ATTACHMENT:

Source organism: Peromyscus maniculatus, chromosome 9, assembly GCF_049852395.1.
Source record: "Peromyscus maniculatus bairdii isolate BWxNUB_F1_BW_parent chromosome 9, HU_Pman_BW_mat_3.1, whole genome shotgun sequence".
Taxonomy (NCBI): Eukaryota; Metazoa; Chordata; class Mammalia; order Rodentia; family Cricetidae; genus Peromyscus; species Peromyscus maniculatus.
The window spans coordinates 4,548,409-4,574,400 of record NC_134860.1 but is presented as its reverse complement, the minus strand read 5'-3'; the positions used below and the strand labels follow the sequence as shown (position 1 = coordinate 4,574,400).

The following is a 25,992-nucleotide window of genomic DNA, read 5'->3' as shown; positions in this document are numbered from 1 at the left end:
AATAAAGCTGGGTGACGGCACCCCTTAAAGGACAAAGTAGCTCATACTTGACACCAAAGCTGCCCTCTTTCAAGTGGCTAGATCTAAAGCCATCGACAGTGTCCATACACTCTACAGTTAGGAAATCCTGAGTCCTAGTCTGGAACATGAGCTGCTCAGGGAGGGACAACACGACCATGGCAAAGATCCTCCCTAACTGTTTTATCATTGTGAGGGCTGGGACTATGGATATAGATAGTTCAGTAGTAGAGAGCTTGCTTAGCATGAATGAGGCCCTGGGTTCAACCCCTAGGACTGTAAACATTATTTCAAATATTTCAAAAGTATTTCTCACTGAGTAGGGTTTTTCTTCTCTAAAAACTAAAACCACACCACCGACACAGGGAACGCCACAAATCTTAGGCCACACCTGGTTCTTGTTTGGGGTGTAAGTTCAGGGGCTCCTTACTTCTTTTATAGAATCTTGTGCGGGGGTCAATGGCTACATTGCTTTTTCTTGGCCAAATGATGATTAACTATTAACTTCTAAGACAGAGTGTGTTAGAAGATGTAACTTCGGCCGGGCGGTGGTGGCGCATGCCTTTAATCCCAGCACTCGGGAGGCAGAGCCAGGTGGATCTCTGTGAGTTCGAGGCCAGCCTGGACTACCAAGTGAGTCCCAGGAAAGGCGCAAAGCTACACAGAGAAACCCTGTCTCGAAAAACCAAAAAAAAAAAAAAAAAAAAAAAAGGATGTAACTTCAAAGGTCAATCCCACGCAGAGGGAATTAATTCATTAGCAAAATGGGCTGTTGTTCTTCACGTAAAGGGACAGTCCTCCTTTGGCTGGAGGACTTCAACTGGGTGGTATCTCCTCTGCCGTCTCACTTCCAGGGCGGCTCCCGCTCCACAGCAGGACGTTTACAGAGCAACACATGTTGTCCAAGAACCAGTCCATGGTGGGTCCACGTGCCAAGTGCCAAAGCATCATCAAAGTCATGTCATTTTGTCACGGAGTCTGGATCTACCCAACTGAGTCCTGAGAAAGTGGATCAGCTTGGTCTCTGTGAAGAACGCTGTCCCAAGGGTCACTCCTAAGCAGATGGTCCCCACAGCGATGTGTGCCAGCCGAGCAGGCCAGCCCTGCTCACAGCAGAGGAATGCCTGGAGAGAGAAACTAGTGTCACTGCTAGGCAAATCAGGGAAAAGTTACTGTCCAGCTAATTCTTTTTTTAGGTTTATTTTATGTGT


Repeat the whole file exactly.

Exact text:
Source organism: Peromyscus maniculatus, chromosome 9, assembly GCF_049852395.1.
Source record: "Peromyscus maniculatus bairdii isolate BWxNUB_F1_BW_parent chromosome 9, HU_Pman_BW_mat_3.1, whole genome shotgun sequence".
Taxonomy (NCBI): Eukaryota; Metazoa; Chordata; class Mammalia; order Rodentia; family Cricetidae; genus Peromyscus; species Peromyscus maniculatus.
The window spans coordinates 4,548,409-4,574,400 of record NC_134860.1 but is presented as its reverse complement, the minus strand read 5'-3'; the positions used below and the strand labels follow the sequence as shown (position 1 = coordinate 4,574,400).

The following is a 25,992-nucleotide window of genomic DNA, read 5'->3' as shown; positions in this document are numbered from 1 at the left end:
AATAAAGCTGGGTGACGGCACCCCTTAAAGGACAAAGTAGCTCATACTTGACACCAAAGCTGCCCTCTTTCAAGTGGCTAGATCTAAAGCCATCGACAGTGTCCATACACTCTACAGTTAGGAAATCCTGAGTCCTAGTCTGGAACATGAGCTGCTCAGGGAGGGACAACACGACCATGGCAAAGATCCTCCCTAACTGTTTTATCATTGTGAGGGCTGGGACTATGGATATAGATAGTTCAGTAGTAGAGAGCTTGCTTAGCATGAATGAGGCCCTGGGTTCAACCCCTAGGACTGTAAACATTATTTCAAATATTTCAAAAGTATTTCTCACTGAGTAGGGTTTTTCTTCTCTAAAAACTAAAACCACACCACCGACACAGGGAACGCCACAAATCTTAGGCCACACCTGGTTCTTGTTTGGGGTGTAAGTTCAGGGGCTCCTTACTTCTTTTATAGAATCTTGTGCGGGGGTCAATGGCTACATTGCTTTTTCTTGGCCAAATGATGATTAACTATTAACTTCTAAGACAGAGTGTGTTAGAAGATGTAACTTCGGCCGGGCGGTGGTGGCGCATGCCTTTAATCCCAGCACTCGGGAGGCAGAGCCAGGTGGATCTCTGTGAGTTCGAGGCCAGCCTGGACTACCAAGTGAGTCCCAGGAAAGGCGCAAAGCTACACAGAGAAACCCTGTCTCGAAAAACCAAAAAAAAAAAAAAAAAAAAAAAAGGATGTAACTTCAAAGGTCAATCCCACGCAGAGGGAATTAATTCATTAGCAAAATGGGCTGTTGTTCTTCACGTAAAGGGACAGTCCTCCTTTGGCTGGAGGACTTCAACTGGGTGGTATCTCCTCTGCCGTCTCACTTCCAGGGCGGCTCCCGCTCCACAGCAGGACGTTTACAGAGCAACACATGTTGTCCAAGAACCAGTCCATGGTGGGTCCACGTGCCAAGTGCCAAAGCATCATCAAAGTCATGTCATTTTGTCACGGAGTCTGGATCTACCCAACTGAGTCCTGAGAAAGTGGATCAGCTTGGTCTCTGTGAAGAACGCTGTCCCAAGGGTCACTCCTAAGCAGATGGTCCCCACAGCGATGTGTGCCAGCCGAGCAGGCCAGCCCTGCTCACAGCAGAGGAATGCCTGGAGAGAGAAACTAGTGTCACTGCTAGGCAAATCAGGGAAAAGTTACTGTCCAGCTAATTCTTTTTTTAGGTTTATTTTATGTGT